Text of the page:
Linux nasm command line args as integers

I've been banging my head for days trying to figure this out, finally posting some help here. This exercise is purely academic for me, but it got to the point where I just need to figure out why this isn't working or what I'm doing wrong.

section .text
    global _start

    pop eax
    pop ebx
    pop ecx

    mov eax, 1
    mov ebx, 0
    int 0x80


Compiling / linking with:

$ nasm -f elf -o test.o test.asm
$ gcc -o test test.o


Run in gdb with argument "5":

$ gdb test
(gdb) b _exit
Breakpoint 1 at 0x8048063
(gdb) r 5
Starting program: /home/rich/asm/test 5

Breakpoint 1, 0x08048063 in _exit ()
(gdb) i r
eax            0x2      2
ebx            0xbffff8b0       -1073743696
ecx            0xbffff8c8       -1073743672
edx            0x0      0
esp            0xbffff78c       0xbffff78c
ebp            0x0      0x0


So, eax

it makes sense here - is it 0x2 or 2, argc. My question is, how do I get the value "5" (or 0x5) into a register? As I understand it ecx

is a pointer to my value 5, since I can "dereference" it into a usable digit, i.e. What can I do arithmetic?


source to share

2 answers

What do you want to do about it? Your understanding is correct: the kernel pushes the argc counter to the top of the stack, under which argv [0] ... argv [argc-1] is in reverse order (ie, the top of the stack / low address contains the first argument). You can check this with gdb on any binary on the system:

$ echo "int main(){return 0;}" > test.c
$ gcc test.c
$ gdb ./a.out
(gdb) b _start
(gdb) r A B C D E
(gdb) p ((void**)$rsp)[0]
$2 = (void *) 0x6
(gdb) p (char*)((void**)$rsp)[1]
$4 = 0x7fffffffeab7 "/home/andy/a.out"
(gdb) p (char*)((void**)$rsp)[2]
$5 = 0x7fffffffeac8 "A"
(gdb) p (char*)((void**)$rsp)[3]
$6 = 0x7fffffffeaca "B"
(gdb) p (char*)((void**)$rsp)[4]
$7 = 0x7fffffffeacc "C"
(gdb) p (char*)((void**)$rsp)[5]
$8 = 0x7fffffffeace "D"
(gdb) p (char*)((void**)$rsp)[6]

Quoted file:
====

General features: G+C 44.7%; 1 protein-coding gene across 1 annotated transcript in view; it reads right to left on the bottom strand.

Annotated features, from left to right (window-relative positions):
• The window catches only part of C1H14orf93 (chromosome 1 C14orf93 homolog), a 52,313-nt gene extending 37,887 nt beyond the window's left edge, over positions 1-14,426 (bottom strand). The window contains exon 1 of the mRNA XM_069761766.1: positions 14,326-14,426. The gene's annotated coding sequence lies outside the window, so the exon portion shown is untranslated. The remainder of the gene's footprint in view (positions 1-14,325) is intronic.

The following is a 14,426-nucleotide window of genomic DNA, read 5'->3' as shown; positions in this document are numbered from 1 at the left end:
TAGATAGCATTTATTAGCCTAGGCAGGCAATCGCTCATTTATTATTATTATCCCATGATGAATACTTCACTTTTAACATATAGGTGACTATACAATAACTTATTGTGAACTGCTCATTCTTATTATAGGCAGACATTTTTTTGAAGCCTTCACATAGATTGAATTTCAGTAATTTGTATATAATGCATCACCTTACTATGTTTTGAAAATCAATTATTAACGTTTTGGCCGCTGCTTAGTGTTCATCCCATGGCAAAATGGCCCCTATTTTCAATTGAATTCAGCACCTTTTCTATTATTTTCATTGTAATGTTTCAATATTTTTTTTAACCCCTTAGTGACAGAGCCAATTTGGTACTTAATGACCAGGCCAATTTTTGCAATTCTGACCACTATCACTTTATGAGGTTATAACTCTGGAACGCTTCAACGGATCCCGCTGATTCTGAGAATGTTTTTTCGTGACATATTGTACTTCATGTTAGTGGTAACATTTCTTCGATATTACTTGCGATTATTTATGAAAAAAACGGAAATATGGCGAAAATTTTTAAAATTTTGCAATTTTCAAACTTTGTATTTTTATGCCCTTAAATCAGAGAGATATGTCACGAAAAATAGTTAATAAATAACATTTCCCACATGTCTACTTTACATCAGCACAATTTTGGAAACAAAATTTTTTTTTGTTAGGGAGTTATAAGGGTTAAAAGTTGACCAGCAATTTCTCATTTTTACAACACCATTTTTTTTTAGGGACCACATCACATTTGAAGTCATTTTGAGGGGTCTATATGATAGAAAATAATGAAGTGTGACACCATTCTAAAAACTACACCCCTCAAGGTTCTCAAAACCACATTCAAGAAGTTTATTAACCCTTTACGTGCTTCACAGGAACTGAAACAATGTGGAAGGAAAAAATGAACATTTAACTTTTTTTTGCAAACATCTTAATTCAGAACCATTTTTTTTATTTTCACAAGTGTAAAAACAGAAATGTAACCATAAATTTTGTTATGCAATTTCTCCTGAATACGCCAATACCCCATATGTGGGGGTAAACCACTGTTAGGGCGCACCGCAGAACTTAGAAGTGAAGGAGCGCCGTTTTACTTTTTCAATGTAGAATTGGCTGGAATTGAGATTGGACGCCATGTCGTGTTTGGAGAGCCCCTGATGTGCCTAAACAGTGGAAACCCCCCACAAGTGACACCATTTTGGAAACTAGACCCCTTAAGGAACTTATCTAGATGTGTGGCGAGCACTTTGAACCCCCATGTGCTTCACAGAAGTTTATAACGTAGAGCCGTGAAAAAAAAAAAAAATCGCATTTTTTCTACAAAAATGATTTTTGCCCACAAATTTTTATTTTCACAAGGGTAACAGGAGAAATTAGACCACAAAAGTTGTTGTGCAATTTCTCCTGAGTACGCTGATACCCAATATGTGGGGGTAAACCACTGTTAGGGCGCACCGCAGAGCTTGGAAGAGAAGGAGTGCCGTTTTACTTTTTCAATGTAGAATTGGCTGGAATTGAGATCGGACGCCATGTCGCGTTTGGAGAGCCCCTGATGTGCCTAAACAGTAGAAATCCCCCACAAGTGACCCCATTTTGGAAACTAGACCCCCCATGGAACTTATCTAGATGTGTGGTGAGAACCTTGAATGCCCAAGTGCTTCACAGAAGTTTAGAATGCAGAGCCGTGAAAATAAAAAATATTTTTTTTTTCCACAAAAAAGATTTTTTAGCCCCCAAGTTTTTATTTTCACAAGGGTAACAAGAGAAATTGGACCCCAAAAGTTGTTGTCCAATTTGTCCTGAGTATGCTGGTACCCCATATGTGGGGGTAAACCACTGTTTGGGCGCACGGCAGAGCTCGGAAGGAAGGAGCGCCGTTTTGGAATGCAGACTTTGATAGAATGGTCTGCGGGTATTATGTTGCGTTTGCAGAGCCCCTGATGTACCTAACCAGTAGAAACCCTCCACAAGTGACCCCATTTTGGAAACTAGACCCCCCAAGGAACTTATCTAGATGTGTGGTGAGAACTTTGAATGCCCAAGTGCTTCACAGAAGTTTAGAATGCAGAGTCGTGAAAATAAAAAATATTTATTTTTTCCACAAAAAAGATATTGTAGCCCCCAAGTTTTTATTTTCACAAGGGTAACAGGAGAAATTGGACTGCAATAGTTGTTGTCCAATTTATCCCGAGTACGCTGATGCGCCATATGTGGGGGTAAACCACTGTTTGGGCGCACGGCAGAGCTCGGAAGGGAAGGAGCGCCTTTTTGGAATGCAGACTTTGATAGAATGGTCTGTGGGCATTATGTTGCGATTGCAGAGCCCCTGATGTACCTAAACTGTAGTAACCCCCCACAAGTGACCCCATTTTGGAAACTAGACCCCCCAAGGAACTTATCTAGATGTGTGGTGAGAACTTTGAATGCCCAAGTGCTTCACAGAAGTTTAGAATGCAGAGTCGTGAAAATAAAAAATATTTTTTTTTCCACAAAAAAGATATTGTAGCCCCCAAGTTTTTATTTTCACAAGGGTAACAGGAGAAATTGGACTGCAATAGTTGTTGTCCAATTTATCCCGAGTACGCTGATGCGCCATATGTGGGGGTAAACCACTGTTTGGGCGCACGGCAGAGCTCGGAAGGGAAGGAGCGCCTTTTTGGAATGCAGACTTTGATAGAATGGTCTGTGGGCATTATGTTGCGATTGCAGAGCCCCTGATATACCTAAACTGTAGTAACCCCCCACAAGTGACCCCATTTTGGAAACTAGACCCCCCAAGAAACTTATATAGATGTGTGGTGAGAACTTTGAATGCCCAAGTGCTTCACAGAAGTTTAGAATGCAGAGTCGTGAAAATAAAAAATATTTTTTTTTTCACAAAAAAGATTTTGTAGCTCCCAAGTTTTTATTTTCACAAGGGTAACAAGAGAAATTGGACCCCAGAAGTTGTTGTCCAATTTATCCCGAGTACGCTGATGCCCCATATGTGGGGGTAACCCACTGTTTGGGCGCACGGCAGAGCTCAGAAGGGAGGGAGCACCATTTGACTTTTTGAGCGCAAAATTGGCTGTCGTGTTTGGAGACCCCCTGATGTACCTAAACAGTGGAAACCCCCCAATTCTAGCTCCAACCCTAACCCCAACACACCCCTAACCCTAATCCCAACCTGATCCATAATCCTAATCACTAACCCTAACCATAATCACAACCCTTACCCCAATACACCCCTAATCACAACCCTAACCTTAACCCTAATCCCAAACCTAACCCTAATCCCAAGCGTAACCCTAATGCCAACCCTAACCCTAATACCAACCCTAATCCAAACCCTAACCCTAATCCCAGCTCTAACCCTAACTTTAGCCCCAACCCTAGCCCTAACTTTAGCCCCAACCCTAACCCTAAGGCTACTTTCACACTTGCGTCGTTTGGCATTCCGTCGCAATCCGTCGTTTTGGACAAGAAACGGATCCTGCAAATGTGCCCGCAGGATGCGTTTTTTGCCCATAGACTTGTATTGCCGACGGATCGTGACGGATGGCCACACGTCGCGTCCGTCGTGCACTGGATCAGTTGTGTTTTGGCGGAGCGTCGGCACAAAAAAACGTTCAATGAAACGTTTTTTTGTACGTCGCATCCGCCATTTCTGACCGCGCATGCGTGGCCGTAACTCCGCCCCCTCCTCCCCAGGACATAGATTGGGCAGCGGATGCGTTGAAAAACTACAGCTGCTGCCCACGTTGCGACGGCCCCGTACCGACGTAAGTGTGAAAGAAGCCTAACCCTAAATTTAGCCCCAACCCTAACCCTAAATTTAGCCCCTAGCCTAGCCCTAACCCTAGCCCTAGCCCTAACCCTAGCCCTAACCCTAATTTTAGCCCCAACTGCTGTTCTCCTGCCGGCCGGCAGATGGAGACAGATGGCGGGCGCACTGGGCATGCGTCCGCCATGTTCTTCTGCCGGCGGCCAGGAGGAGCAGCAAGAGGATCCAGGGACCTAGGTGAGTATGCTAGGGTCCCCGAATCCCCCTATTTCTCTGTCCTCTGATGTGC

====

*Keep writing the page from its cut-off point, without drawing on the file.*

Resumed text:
$9 = 0x7fffffffead0 "E"


You might be asking how to parse strings? This is a more difficult question.



I realize this may be a little overdue and you may have already been working on this or moving on to something else, but I ran into this question when I was looking for something related to this and decided I could help to someone else who comes across this.

The problem I think you are running into is that the "5" you pass into your program is then not stored as an integer 5, as you might expect. The argument is passed to your program as a char, and as Andy pointed out, you would point to a pointer to a byte containing 0x35, which is an integer value that represents the ASCII character 5, not a pointer to an integer value 5.

To use the argument as an integer, you need to convert the byte to its integer equivalent, as defined in the ASCII table - otherwise, you will find that you are passing into char 5, but any math you try with this will use 53 ( 0x35) because it's 5 in ASCII.

You can find an example of how to perform this conversion in the rsi_to_bin function of the sample asm program here . Once you convert the ascii code to its actual integer equivalent, you will get the correct number you passed in and be able to do whatever arithmetic you wanted with it. An extremely simple example is to simply subtract 48 from the input - this will work if you only pass in one integer 0-9.



All Articles